2012 Republican presidential nominee Mitt Romney and Democratic President Barack Obama speak during their second presidential debate, on Oct. 16, 2012, in Hempstead, N.Y. (Mike Segar/Reuters)

Stuart Stevens, a Republican political consultant, was chief strategist for Mitt Romney’s 2012 presidential campaign.

It started to hit me that debate prep might actually be fun when I realized that George W. Bush had to answer pretty much any question I asked. That was in 2000, and I was playing the moderator in Bush’s debate preps. Those started somewhat surreptitiously in the spring of 2000 and continued through the final “town hall” debate in St. Louis. When Dick Cheney became the Republican vice-presidential nominee, he immediately began intense prep, and most of our little debate prep team started doing double duty.

Since then I’ve been part of scores of debate preps, most recently with Mitt Romney in 2012, and I’ve come to a few conclusions about the process.

1. No candidate likes to prepare the same way. Bush believed that full-length mock debates were a waste of time. We had only one before his first debate with Al Gore, instead concentrating on shorter, single-issue-focused mini-debates. Dick Cheney insisted on full-length mock debates that were as close to the real thing as possible, even starting at the same time of night as the real thing. Both approaches worked.

These six moments from the 2016 primary debates have the context you need before you see Hillary Clinton and Donald Trump go head-to-head in the first general election debate Sept. 26 (Sarah Parnass/The Washington Post)

2. Small is good. For some reason, people find debate preparation fascinating and clamor to be involved. Nothing destroys a prep faster than too many opinions. Keep it small and get good at saying no to even the best intentioned.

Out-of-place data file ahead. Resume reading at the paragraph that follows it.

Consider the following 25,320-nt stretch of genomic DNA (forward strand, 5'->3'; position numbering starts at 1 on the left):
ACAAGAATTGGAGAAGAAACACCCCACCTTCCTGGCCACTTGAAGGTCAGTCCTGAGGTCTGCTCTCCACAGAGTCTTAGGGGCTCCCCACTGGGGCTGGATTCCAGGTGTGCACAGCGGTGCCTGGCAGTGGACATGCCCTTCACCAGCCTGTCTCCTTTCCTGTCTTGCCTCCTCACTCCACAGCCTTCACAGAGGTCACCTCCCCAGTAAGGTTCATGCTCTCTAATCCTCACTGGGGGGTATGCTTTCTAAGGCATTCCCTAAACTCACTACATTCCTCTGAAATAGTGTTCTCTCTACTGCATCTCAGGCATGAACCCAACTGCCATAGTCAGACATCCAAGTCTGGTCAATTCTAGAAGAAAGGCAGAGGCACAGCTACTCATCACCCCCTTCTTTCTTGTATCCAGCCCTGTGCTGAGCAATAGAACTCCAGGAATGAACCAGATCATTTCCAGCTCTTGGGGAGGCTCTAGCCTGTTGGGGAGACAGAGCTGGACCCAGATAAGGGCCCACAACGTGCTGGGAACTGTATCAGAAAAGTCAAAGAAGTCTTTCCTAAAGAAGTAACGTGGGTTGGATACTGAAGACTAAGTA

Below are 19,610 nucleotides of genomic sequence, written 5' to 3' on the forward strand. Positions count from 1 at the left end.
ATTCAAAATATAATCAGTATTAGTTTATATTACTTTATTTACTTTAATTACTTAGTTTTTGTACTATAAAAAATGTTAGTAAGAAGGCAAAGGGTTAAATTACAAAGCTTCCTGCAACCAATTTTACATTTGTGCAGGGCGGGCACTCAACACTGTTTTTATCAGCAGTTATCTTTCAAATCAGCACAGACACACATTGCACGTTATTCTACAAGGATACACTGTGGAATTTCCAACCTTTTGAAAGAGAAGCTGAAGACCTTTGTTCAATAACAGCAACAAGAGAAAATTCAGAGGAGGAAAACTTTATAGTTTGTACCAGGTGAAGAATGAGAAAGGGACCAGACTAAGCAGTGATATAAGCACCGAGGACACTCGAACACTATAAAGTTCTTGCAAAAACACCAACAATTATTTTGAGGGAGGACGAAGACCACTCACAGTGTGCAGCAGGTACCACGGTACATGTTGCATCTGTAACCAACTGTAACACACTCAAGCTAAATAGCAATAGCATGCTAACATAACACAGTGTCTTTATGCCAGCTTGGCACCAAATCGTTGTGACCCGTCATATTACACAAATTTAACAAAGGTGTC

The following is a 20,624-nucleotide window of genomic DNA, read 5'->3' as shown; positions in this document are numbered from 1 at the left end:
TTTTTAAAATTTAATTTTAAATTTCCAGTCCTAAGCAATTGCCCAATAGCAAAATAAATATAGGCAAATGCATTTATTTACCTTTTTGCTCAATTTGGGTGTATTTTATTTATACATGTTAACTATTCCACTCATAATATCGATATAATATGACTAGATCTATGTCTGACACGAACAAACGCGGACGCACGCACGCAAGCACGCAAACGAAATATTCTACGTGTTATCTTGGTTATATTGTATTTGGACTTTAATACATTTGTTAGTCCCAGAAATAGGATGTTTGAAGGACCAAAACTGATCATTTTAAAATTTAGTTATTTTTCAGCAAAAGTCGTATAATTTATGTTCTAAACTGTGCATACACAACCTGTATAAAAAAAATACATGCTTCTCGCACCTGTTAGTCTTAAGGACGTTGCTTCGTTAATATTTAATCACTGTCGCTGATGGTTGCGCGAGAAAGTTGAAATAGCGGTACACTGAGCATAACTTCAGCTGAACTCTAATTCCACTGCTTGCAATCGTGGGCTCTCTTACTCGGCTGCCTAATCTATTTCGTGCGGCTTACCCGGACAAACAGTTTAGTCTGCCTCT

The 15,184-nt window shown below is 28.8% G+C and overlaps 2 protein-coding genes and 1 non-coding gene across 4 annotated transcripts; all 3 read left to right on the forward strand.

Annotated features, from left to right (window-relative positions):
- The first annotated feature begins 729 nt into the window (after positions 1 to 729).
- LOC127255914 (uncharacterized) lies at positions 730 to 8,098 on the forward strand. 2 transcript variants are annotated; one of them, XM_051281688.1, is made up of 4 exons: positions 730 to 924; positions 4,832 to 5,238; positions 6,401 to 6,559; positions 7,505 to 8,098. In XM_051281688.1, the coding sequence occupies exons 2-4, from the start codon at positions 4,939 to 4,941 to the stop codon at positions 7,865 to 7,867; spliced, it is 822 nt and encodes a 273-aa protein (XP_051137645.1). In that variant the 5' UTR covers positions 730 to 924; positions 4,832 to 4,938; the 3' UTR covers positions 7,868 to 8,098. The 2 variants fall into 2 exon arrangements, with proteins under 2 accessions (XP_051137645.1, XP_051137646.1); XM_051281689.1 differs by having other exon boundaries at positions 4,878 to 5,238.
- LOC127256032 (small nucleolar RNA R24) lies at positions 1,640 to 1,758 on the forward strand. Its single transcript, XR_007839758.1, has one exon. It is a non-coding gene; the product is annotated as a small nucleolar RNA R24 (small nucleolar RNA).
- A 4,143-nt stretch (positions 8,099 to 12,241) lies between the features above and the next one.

3. Have a clear strategy, with defined goals for every debate. This can’t be something vague, like “win the debate.” Analyze the strategic imperatives of the moment and formulate three or four specific goals. They can be offensive (disqualify opponent’s tax plan) or defensive (deal with X scandal and put it to rest). Inevitably, much of a debate will not matter, just as there are a lot of three-and-out plays in a football game. It’s up to each candidate to create the few moments that will define the debate. If left to chance, odds escalate that those moments will favor your opponent.

4. Control the tone. There is always a threshold question for every debate prep team: Do we want a hot or cool debate? It’s a critical decision that can drive much of the prep. Even against the most aggressive questions from a moderator or assaults from an opponent, a candidate can always deescalate or escalate, if prepared. When it’s a candidate’s turn to speak, it’s like that moment in a basketball game when a player has the ball and is setting up for a play. I always tell candidates to take a beat, see the court, enjoy the control. Most mistakes are made in a debate when a candidate is following, not setting, the rhythm and intensity of exchanges. That’s how a candidate gets baited into a heated response. You have a minute-and-a-half to three minutes to say anything you want. Relax, take a breath, run your play.

5. Forget “zingers” or scripted lines. Every candidate loves to have an arsenal of one-liners, both defensive and offensive. This is an understandable but terrible instinct. Debates are arguments, and the key to a great debate is to understand your argument and prosecute it. Most actors can’t land great lines in one take. Looking for that perfect chance to deliver a great line takes a candidate’s mind out of the argument. For every great debate moment involving a scripted line, there are countless lost moments when candidates were preoccupied with trying to get a line in.

6. Don’t make policy news in a debate. In the pressure cooker of a big debate, there can be a tendency to start ad-libbing policy as an answer to a tough question (as when John McCain announced a massive mortgage buy-back plan out of the blue while debating Barack Obama). This leaves a campaign scrambling to put together backup, talking points and white papers on the fly. Use a debate to say what you have said before, just better.

7. Don’t swim upstream. We’ve all seen this happen, and it never works well: A candidate takes time to correct the record on something said earlier by an opponent or moderator. Nine times out of 10, the audience has forgotten whatever was said, and bringing it up again only reminds them and increases the damage. Let it go. (If I were prepping Hillary Clinton, I’d advise her to hit Donald Trump with constant charges. He responds to everything.)

8. Have fun. Very few people make it into the Super Bowl of presidential debates. It’s taken more work than anyone can imagine. You’ve earned it. Embrace it. Few presidential races are decided by debates. So you might as well have the time of your life.